We will now pass to the second section of the subject, viz., the abuse of this most valuable substance. An agent so potent for good is usually equally potent for evil if misused or abused. I presume it will be readily conceded that most of the dyspepsias, gastric catarrhs, and other stomach disorders are attributable to the imperfect digestion of starch, coupled with eating too much. The main purpose of this paper is to endeavor to show how these dire complaints are the legitimate and almost inevitable result of a failure to properly digest starch.

We live in a bustling, hurrying, restless age, and especially in that character of country. We are taught, or at least encouraged, by precept and example from our infancy up, to complete the eating act in as short a time as possible-to bolt our food unmasticated, it being washed down by large draughts of fluid. Our railway eating-houses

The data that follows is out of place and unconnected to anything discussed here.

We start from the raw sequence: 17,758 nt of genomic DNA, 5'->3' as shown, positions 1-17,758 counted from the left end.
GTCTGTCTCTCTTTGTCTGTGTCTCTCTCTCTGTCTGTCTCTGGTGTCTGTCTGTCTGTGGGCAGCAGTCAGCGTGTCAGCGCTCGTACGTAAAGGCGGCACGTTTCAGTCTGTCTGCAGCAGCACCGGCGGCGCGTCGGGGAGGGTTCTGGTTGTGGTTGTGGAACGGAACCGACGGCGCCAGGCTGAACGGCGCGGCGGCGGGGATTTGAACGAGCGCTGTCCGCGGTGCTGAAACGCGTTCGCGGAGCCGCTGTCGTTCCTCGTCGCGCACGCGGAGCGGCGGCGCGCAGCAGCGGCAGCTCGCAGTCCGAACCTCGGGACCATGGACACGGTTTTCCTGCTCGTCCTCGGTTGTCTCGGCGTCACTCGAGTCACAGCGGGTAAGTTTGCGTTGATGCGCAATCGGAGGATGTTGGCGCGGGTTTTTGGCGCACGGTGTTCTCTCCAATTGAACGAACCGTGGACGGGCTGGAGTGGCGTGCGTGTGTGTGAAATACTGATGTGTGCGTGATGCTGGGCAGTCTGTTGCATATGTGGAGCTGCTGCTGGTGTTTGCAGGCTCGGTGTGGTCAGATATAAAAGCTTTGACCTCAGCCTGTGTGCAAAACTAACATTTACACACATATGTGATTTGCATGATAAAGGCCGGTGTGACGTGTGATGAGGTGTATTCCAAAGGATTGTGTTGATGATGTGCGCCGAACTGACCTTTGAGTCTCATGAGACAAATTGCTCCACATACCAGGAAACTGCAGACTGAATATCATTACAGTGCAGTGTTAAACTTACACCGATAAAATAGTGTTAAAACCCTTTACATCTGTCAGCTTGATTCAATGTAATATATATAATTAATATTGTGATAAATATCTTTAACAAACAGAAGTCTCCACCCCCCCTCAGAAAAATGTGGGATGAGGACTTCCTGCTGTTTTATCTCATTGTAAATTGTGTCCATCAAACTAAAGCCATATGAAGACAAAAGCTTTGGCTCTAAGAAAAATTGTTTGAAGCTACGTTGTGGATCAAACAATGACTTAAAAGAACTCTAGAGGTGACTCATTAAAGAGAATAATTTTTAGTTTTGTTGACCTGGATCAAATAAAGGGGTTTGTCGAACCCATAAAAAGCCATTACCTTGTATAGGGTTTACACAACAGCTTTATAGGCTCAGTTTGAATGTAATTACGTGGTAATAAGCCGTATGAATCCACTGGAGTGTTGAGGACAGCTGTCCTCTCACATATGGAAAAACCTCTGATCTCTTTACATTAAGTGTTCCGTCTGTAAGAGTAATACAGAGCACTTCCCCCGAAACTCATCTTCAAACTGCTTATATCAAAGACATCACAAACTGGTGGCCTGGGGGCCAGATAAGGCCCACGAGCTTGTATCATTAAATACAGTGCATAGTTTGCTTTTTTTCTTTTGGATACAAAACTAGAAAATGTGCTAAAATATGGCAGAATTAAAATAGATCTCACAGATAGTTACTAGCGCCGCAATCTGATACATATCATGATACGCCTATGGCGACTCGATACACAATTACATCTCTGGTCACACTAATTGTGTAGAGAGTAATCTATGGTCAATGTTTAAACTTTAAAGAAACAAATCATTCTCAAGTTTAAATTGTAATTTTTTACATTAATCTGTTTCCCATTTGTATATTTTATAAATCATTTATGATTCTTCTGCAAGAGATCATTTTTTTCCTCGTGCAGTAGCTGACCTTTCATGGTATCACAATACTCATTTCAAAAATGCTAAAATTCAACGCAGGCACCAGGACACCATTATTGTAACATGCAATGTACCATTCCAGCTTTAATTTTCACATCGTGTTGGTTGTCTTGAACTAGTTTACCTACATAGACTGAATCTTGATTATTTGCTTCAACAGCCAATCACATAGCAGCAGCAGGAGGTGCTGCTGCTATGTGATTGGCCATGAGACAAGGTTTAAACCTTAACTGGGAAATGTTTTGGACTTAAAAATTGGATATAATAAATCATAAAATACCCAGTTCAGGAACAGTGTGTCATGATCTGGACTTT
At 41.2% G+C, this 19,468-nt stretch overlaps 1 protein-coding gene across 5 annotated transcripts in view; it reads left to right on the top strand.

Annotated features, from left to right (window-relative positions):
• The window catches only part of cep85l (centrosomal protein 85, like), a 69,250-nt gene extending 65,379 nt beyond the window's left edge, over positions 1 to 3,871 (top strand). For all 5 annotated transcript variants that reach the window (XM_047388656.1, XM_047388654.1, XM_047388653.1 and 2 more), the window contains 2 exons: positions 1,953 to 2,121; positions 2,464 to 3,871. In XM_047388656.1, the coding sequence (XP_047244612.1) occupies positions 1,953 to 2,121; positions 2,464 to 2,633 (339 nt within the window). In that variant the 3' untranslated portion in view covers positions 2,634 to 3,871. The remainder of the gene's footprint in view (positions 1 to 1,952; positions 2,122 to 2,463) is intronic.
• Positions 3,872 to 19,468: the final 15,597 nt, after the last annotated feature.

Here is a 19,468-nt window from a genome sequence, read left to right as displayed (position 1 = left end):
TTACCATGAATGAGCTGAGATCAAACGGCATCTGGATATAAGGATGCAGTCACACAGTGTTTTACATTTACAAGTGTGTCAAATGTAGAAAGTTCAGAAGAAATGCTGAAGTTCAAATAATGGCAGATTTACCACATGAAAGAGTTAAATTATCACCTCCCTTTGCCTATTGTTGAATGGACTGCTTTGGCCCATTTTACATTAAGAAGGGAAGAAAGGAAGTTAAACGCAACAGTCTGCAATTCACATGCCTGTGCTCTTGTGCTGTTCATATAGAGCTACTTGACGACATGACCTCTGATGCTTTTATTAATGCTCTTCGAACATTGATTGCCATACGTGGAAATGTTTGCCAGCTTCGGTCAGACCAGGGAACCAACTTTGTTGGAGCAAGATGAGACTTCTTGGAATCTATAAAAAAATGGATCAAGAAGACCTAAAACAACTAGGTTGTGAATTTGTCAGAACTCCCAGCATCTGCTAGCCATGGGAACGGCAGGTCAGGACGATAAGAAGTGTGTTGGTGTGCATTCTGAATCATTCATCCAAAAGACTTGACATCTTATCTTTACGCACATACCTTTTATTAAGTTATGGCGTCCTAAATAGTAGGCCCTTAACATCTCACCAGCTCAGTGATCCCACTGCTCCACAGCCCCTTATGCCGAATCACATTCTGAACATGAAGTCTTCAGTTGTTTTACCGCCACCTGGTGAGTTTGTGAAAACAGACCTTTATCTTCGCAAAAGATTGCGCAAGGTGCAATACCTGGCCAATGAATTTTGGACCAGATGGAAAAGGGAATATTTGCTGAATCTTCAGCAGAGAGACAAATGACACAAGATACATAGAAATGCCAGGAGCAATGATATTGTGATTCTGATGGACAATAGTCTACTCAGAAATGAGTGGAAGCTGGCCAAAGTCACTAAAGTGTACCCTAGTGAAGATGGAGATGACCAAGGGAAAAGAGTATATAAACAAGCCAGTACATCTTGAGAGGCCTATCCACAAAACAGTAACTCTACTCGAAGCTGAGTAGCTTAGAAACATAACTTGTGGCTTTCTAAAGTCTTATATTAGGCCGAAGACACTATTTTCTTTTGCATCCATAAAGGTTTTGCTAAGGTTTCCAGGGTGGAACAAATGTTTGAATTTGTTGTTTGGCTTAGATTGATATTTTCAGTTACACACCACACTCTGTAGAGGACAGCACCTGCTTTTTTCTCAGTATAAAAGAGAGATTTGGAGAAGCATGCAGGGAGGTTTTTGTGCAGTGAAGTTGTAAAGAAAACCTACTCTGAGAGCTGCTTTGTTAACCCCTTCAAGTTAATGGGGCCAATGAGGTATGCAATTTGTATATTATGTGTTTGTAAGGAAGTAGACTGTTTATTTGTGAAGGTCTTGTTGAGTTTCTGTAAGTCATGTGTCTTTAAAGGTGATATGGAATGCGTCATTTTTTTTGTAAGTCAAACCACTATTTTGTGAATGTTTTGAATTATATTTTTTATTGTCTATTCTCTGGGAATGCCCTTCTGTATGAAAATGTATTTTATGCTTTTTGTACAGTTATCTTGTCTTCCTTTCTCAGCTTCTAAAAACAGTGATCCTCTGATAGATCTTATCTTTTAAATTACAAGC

seem to have set the pace for most of our family tables. The starch thus utterly fails to get its due proportion of saliva, which is absolutely necessary for its healthy digestion, while the albuminoids in the form of lean meats, eggs, cheese, and the glutinous portion of bread are unmasticated, and this throws double duty on the stomach. The stomach, partly by reason of this double duty and partly from excessive indulgence in table comforts, finally becomes exhausted and fails to honor the drafts made upon it in the digestion of the albuminoids, while the undigested starch is decomposed into irritable and corrosive acids and large volumes of sour gas, by reason of the warmth and moisture of the stomach, and the sugar taken more or less with each meal.